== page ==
The Great Big Scheme of Things

One of the really crappy things about approaching the precipice of middle age is it seems like people die more often.

They don’t, really. It’s just that as nature takes its course and as the circles of life move inexorably forward, I’m at the point in the cosmic chronology when it seems like it happens more frequently.

Dying, I mean.

In my teens through my 40’s, I lost my paternal grandmother, both maternal grandparents,  the occasional former boss. 

But death and my life were rarely in the same time and space.  

A friend died over the weekend in Wichita. I didn’t know her well. We were part of a very loosely organized group of non-profit exec-types who would gather in Wichita on occasion to compare notes and commiserate about our boards of directors.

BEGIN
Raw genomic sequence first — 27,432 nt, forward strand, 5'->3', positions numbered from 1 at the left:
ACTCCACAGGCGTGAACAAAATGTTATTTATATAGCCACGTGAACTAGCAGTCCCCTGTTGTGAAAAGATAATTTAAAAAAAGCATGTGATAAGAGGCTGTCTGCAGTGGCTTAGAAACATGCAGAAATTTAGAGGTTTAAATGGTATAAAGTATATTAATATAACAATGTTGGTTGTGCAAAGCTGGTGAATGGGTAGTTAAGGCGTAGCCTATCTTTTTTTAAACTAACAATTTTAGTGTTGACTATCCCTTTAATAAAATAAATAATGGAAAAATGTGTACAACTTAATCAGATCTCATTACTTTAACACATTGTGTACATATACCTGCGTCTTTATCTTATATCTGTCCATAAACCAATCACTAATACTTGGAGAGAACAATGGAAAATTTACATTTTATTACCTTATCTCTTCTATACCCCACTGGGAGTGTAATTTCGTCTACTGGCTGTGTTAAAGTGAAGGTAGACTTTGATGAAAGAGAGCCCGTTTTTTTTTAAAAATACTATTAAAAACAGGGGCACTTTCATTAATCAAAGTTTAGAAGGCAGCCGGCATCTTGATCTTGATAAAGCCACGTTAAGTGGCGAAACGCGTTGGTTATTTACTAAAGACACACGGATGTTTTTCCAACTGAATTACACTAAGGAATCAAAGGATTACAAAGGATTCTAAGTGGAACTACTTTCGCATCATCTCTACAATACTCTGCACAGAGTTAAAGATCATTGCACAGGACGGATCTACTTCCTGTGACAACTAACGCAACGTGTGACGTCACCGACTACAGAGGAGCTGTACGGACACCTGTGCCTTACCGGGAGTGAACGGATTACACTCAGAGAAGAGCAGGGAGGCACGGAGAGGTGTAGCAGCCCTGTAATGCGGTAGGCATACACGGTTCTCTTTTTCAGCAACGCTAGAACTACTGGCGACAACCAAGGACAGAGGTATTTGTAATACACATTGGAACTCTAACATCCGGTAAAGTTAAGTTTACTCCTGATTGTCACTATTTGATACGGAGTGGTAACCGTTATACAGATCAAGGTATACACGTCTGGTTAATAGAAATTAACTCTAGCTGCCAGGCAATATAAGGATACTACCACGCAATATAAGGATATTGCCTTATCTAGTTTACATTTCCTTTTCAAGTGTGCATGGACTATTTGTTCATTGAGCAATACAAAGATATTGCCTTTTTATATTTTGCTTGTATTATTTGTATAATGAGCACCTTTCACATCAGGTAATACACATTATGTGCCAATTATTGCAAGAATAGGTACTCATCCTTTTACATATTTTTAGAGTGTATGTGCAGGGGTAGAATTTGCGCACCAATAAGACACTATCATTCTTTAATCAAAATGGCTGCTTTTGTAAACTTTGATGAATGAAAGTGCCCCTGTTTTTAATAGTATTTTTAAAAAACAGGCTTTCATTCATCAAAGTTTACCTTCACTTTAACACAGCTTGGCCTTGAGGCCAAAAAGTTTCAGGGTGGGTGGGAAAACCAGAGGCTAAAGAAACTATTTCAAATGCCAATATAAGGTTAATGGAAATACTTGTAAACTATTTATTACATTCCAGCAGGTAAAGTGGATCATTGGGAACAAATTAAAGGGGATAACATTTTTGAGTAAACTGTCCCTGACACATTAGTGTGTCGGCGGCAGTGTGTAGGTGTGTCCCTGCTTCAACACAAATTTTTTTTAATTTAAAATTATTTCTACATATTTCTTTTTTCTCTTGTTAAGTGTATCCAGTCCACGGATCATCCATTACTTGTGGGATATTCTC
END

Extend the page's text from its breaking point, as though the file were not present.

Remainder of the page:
She was my age (ballpark).   

The father of a fellow blogger, a new friend, died yesterday at 85.

His daughter is my age (ballpark).

A good friend is suffering from ill effects associated with high blood pressure and hypertension.

He’s my age (ballpark).

There, but for the grace of God, go I.

I’m not afraid of dying. I’m not afraid of my parents dying. I get that it’s all part of the Great Big Scheme Of Things (my caps).

Of course I say that now. When it’s staring me in the face in a personal way, all bets are off.

So when I got home today, I called my parents.

Mom didn’t have much time to chat.

“Just got a bunch of little things fixed on my car.”

Drive safe, Mom. Buckle up and watch out for idiots.

My Pop had just climbed out of his backyard pool. The replacement hip’s still causing some minor discomfort.

“I suspect it’ll bother me a little the rest of my life.”

I hope it’s a long time.

I think I’ll call them more often.